Hypothalamus is a great example on how a small region of the brain can be interconnected to multiple other brain regions and from there communicate with the cells of the entire body, acting sort of like a “supergland”.
Diffuse modulatory systems
Diffuse modulatory systems can be thought of as collections of core neurons that use a certain neurotransmitter to control a certain aspect of internal commands within the brain. The book used a great analogue for this phenomenon; modulatory systems are similar to volume, treble, and bass controls that change the vibe of a song, but not the song itself. The set of neurons of each system, called the core, has several thousand neurons. Most of the neurons travel from the brain stem of the central core of the brain. The systems are called “diffuse” because information from one axon diffuses to over 100000 postsynaptic neurons. They are able to do this because the neurotransmitters are released into the extracellular fluid, instead of the synaptic cleft, where they can reach more neurons.
The locus couruleus is a small modulatory system in the pons that releases norepinephrine. The circuitry of the locus couruleus is very vast, one of its 12000 neurons can reach over 250000 synapses. In addition, a neuron in the locus couruleus can have one of its axons in the cerebellar cortex and another in the cerebral cortex. The core neurons play a part in attention, arousal, learning and memory, pain, mood, anxiety, as well as regulating sleep-cycles. Instead of being fully responsible for these aspects, though, the neurons act in strengthening or lessening these different states. Studies have shown that the neurons of the locus coeruleus are activated when something new or exciting is happening in the person’s environment, and are not so active when the person is at rest.
The nine raphe nuclei located in the midline of the brain stem contain a core set of serotonin-containing neurons. Each nucleus sends information to different parts of the CNS. Raphe neurons are modulate the same kind of signals as the locus coeruleus neurons, but especially sleep-wake cycles. Both raphe and locus coereleus neurons form the ascending reticular activation system, which works to “wake up” the forebrain. Serotonin also controls mood and emotional behavior.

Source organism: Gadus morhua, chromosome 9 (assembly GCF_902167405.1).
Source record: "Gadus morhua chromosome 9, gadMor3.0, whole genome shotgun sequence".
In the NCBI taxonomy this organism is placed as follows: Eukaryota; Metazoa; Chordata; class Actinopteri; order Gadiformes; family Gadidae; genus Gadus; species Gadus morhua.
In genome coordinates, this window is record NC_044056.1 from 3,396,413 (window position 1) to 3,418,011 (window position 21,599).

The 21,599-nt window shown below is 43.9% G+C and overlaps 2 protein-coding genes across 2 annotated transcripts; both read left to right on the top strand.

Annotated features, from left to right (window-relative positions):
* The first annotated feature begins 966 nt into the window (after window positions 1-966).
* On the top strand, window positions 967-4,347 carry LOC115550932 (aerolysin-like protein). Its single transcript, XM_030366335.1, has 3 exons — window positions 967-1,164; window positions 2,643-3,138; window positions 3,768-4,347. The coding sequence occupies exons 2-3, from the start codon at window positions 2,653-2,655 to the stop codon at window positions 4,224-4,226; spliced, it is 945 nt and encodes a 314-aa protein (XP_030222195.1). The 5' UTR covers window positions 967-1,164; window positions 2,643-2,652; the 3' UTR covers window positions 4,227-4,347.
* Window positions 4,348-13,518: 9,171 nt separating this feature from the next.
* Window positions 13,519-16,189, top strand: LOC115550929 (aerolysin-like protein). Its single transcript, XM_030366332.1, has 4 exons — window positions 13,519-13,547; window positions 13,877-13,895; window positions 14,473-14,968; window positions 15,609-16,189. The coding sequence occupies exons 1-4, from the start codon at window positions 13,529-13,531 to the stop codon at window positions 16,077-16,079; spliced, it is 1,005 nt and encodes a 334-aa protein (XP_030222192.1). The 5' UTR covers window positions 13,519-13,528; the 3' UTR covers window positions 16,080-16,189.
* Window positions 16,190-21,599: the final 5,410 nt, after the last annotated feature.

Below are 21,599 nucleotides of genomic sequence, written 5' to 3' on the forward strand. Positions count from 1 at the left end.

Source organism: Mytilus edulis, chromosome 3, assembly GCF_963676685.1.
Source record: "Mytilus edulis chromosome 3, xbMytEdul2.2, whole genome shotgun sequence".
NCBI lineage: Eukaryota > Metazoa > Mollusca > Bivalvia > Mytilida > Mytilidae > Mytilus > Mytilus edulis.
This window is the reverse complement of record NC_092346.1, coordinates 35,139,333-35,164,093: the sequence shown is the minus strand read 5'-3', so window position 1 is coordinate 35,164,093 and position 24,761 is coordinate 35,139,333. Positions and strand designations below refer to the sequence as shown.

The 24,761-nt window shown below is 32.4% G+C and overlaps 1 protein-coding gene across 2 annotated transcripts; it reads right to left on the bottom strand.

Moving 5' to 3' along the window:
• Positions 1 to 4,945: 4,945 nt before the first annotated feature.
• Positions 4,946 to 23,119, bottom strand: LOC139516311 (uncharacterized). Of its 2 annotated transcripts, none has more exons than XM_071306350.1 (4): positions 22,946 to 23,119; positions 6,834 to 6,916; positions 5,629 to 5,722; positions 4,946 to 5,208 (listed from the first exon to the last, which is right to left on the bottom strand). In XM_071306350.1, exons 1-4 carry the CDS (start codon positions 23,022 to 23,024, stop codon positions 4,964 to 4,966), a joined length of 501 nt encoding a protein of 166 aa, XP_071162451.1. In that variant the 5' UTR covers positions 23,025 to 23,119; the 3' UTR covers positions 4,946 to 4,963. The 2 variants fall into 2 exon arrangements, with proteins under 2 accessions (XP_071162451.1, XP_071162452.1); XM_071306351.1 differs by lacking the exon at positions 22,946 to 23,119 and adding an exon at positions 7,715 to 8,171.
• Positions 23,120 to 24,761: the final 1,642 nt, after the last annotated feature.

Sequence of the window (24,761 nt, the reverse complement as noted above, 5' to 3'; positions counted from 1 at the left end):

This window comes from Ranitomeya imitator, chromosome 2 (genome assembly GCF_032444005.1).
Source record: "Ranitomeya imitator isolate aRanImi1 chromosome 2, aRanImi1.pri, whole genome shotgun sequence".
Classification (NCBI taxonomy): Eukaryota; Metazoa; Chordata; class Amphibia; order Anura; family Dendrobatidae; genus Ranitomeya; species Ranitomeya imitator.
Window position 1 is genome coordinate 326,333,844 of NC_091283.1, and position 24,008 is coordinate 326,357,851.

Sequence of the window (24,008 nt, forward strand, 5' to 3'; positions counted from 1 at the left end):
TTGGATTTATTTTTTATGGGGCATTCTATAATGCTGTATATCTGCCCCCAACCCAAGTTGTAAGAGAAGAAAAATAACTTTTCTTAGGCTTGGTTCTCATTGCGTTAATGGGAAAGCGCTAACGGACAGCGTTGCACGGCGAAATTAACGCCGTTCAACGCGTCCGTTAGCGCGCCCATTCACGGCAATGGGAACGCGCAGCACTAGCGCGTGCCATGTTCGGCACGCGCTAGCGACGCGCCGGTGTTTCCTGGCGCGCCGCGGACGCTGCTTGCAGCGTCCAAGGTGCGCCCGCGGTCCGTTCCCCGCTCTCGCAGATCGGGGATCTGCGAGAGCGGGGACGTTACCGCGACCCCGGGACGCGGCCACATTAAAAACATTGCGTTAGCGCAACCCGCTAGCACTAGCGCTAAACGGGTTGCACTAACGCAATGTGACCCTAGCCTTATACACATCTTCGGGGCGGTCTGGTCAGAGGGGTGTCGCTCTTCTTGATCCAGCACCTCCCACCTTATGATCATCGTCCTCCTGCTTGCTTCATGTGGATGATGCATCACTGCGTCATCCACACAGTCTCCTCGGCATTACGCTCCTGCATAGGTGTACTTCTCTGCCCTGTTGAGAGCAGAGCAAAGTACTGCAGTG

Two modulatory systems in the midbrain release dopamine. One is the substantia nigra. The axons project to the striatum and control voluntary motor movements. The substantia nigra therefore works to create motor responses to stimuli in the environment. Degeneration of neurons in this modulatory system leads to motor disorders like Parkinson’s disease. Another dopaminergic modulatory system in the midbrain is in the ventral tegmental area. The axons of this system project to the frontal cortex and limbic system. Studies have shown that this modulation reinforces adaptive behaviors by releasing dopamine.
Acetylcholine is the neurotransmitter at two major modulatory systems; the basal forebrain complex and the pontomesencephalotegmental complex. Not much is known about the neurons in the basal forebrain complex, but research has shown that they are the earliest cells to die during Alzheimer’s disease. The cells in the pontomesencephalotegmental complex project to the dorsal thalamus where it affects the excitability of sensory relay nuclei.
Psychoactive drugs create mind altering effects by interfering with synaptic transmissions in the modulatory systems. Lysergic acid diethylamide (LSD) and the active ingredient in the psilocybe mushroom are very similar to serotonin. Therefore, it is an agonist at the serotonin receptors in the raphe nuclei. LSD causes hallucinations and a general “dream-like” state of mind. While the exact nature of LSD’s effect on the raphe nuclei is unknown, research has suggested that the hallucinations are a result of creating connections between nuclei that are not formed naturally during the release of serotonin. CNS stimulants cocaine and amphetamine interfere with connections at the dopaminergic and noradrenergic systems. These stimulants increase alertness and self-confidence as well as a general sense of euphoria. They “copy” the effects of the sympathetic division. In addition to these effects, cocaine and amphetamine cause users to become dependent on their use because of the increased dopamine transmission in mesocorticolimbic dopamine system.